The precious metal bounced back to a three-week high after turning negative for the year. Investors have been flocking to bullion as the European economy and markets shake up.
However, the rally in bullion may be short-lived because of strength in another safe haven, the U.S. dollar.
Gina Sanchez, founder of Chantico Global, expects gold prices to trade relatively flat, if not weaken, because investors are also piling into the dollar. "While we are seeing some negative sentiment around economic growth, the fact of the matter is that the U.S. is still growing better relative to the rest of the developed markets," she said. "That's causing a lot of money to flow into the U.S. dollar, and as the U.S. dollar continues to strengthen, that is bad for gold."
Though the U.S. dollar index, which prices the greenback against six developed market currencies, fell by 1 percent this week, it is up 8 percent since early July. Its recent 12-week rally was the longest since the dollar left the gold standard four decades ago.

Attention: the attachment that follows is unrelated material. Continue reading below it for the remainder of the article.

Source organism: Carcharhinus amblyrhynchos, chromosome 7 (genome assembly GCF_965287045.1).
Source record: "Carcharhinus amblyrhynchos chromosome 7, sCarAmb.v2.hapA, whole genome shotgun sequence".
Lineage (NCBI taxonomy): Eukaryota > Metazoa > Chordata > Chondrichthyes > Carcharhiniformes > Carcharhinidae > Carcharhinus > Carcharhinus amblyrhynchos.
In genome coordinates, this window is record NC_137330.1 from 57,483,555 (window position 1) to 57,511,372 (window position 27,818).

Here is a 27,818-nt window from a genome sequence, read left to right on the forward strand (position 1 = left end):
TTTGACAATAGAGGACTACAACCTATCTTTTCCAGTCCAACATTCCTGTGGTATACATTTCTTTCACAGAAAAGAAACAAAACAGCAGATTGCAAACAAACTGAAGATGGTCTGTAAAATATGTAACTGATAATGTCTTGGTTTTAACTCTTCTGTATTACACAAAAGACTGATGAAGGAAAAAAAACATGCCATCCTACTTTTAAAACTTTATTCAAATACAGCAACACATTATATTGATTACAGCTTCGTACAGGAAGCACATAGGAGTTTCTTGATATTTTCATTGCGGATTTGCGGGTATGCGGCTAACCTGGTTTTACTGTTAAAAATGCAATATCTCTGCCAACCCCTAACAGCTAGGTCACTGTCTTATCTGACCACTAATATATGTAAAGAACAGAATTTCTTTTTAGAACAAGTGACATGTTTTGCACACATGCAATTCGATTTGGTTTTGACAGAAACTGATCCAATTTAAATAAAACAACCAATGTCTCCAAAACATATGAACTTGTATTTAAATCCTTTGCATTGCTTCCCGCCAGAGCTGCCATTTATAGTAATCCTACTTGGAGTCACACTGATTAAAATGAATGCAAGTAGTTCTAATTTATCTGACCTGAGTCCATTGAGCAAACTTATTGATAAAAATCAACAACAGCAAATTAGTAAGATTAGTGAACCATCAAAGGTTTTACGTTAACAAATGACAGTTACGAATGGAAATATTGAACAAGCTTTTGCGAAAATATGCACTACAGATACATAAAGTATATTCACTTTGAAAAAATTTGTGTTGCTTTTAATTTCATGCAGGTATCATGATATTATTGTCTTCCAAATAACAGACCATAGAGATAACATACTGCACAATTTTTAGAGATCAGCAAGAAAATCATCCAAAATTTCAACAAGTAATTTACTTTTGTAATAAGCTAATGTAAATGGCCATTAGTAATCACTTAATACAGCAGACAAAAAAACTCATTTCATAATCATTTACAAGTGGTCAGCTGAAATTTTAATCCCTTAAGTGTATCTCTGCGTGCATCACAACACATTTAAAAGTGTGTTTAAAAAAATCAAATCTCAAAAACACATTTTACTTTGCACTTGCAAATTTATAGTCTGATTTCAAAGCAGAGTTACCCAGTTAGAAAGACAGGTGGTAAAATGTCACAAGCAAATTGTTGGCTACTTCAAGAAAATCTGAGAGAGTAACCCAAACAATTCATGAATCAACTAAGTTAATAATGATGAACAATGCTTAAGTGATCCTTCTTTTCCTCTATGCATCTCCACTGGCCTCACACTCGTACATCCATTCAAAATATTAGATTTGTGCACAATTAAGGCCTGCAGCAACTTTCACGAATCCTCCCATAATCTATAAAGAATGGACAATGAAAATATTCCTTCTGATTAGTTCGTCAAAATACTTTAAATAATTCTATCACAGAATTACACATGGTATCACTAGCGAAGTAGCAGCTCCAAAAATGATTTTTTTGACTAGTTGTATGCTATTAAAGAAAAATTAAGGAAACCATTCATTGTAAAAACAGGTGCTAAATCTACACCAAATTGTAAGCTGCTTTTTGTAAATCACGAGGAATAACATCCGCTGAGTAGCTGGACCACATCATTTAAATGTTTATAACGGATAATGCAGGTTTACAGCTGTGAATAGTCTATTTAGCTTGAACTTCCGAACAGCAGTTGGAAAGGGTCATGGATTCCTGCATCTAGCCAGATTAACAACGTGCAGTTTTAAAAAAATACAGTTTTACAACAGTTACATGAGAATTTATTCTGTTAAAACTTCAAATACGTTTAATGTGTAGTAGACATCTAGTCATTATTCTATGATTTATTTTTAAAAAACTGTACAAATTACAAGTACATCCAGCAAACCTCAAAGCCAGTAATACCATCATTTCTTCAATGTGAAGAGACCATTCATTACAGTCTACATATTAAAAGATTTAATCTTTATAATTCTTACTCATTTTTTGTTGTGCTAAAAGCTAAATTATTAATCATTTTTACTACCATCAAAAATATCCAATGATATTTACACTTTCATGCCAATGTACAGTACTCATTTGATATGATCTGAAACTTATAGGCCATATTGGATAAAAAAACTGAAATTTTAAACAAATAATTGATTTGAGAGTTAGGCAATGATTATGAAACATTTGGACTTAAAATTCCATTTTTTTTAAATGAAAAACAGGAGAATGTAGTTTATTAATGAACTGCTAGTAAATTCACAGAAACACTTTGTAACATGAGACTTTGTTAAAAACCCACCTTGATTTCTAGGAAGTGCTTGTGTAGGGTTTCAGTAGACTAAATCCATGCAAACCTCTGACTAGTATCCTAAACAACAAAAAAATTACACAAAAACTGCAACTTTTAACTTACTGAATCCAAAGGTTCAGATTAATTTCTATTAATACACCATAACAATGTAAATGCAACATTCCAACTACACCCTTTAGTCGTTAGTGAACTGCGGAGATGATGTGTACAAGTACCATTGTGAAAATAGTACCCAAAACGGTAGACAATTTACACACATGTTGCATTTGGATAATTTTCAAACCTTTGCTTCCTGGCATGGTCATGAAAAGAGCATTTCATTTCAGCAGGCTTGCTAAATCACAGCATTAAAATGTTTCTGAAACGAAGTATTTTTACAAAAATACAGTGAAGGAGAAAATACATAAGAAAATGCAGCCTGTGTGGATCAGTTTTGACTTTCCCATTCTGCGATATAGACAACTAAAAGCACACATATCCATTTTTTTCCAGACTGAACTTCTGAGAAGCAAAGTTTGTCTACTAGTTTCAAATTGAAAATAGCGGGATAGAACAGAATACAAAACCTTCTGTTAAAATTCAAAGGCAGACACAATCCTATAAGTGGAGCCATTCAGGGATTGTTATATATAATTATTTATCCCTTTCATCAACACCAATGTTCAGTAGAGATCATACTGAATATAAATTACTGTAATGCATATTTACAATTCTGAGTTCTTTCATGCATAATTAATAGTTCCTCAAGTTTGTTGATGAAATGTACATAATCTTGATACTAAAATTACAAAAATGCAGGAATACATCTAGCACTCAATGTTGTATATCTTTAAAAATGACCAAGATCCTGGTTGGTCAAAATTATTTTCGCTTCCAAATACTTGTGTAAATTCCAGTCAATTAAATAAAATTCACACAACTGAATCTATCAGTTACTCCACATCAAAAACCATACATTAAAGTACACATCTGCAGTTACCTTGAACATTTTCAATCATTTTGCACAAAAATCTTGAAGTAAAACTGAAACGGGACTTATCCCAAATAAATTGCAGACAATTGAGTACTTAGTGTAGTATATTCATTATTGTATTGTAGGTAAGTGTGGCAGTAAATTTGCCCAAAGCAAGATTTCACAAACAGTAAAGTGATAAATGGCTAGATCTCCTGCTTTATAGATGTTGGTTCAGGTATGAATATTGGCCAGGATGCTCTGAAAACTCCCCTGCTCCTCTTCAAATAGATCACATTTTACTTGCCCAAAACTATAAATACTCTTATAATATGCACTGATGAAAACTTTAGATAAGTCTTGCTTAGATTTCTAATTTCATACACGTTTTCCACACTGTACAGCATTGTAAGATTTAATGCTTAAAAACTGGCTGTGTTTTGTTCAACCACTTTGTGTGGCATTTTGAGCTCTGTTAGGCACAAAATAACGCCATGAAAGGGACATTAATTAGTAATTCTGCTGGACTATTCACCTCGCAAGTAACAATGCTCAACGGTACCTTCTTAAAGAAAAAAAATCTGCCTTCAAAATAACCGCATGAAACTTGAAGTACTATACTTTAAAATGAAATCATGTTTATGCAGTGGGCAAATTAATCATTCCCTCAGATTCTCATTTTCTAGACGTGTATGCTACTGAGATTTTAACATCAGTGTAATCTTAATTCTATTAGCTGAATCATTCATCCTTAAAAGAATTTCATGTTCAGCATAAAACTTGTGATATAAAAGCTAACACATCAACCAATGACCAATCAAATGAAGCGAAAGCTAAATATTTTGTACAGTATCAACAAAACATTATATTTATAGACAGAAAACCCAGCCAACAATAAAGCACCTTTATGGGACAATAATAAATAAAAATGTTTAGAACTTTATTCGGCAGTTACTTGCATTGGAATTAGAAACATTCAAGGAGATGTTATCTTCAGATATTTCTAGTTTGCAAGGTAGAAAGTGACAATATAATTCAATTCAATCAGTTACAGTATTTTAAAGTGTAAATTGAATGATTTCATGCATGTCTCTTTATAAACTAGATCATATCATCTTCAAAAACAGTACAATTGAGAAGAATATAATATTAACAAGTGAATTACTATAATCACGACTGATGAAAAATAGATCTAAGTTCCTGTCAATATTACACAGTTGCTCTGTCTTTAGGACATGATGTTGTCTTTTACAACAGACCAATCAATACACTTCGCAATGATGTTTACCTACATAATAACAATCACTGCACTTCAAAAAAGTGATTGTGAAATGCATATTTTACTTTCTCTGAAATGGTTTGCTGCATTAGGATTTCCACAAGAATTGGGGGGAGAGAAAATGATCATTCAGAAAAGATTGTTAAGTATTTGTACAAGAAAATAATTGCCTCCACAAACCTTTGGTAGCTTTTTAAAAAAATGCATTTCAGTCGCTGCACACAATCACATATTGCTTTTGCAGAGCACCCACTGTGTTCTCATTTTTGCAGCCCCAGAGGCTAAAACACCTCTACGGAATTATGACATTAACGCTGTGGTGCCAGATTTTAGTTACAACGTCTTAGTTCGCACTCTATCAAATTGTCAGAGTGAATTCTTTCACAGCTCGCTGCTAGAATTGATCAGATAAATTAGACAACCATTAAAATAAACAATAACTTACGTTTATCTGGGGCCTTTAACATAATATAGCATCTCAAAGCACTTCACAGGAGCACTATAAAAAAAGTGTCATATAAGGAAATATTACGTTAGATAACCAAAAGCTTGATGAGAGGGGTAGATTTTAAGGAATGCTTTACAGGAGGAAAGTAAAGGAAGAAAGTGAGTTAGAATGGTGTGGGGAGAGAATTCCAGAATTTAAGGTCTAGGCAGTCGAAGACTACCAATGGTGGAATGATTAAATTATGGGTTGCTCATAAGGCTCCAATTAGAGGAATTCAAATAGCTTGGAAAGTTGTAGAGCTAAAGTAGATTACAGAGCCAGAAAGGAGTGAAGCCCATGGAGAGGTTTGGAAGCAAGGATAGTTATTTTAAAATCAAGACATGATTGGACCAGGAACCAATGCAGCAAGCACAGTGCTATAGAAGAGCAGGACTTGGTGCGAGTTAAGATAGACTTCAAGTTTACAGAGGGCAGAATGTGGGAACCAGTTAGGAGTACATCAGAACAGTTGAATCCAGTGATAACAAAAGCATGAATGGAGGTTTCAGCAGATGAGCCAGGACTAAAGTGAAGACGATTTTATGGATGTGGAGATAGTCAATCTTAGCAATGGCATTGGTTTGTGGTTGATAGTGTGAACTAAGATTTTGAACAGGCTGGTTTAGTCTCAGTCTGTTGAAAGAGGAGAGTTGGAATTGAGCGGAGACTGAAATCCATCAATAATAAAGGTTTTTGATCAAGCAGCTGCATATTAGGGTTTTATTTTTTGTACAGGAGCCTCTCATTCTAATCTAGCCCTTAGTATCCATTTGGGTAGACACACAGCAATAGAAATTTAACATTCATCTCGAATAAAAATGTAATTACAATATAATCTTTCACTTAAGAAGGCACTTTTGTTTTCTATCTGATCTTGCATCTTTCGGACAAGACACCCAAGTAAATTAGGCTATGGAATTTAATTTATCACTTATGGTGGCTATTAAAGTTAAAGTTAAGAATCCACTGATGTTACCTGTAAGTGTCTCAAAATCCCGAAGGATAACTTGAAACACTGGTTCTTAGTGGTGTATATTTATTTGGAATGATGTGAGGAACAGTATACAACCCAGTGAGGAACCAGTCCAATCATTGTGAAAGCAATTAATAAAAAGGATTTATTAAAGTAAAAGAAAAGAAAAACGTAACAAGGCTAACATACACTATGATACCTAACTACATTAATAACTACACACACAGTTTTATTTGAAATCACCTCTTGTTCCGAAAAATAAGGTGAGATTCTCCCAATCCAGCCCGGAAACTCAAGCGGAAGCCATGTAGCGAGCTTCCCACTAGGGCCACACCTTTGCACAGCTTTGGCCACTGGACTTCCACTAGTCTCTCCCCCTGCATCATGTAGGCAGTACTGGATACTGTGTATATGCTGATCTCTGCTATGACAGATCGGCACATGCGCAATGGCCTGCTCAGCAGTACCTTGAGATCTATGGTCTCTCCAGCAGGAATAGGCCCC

"While on the one hand, maybe the recovery isn't what we thought it would be," Sanchez said. "On the other hand, it's actually causing strength in the dollar. And I think that dollar strength is going to be more of an impact to gold than the other."
Todd Gordon, founder of TradingAnalysis.com, agrees. "It's trading perfectly inverse to the U.S. dollar," he said. "As the dollar has pulled back, gold has rallied a little bit."
But Gordon, a CNBC contributor, believes there's a problem for gold in the technicals. He sees the metal trading in a downtrend channel that began over the summer. The recent rally is coming close to the top of the channel.
"Resistance should come in right about the $1,240 level," said Gordon, who is short calls on the gold trust (trading under the symbol GLD). "We're targeting $1,180, which is [the] multiyear low in the gold market as [the] dollar strengthens."
To see the full discussion on gold, with Sanchez on the fundamentals and Gordon on the technicals, watch the above video.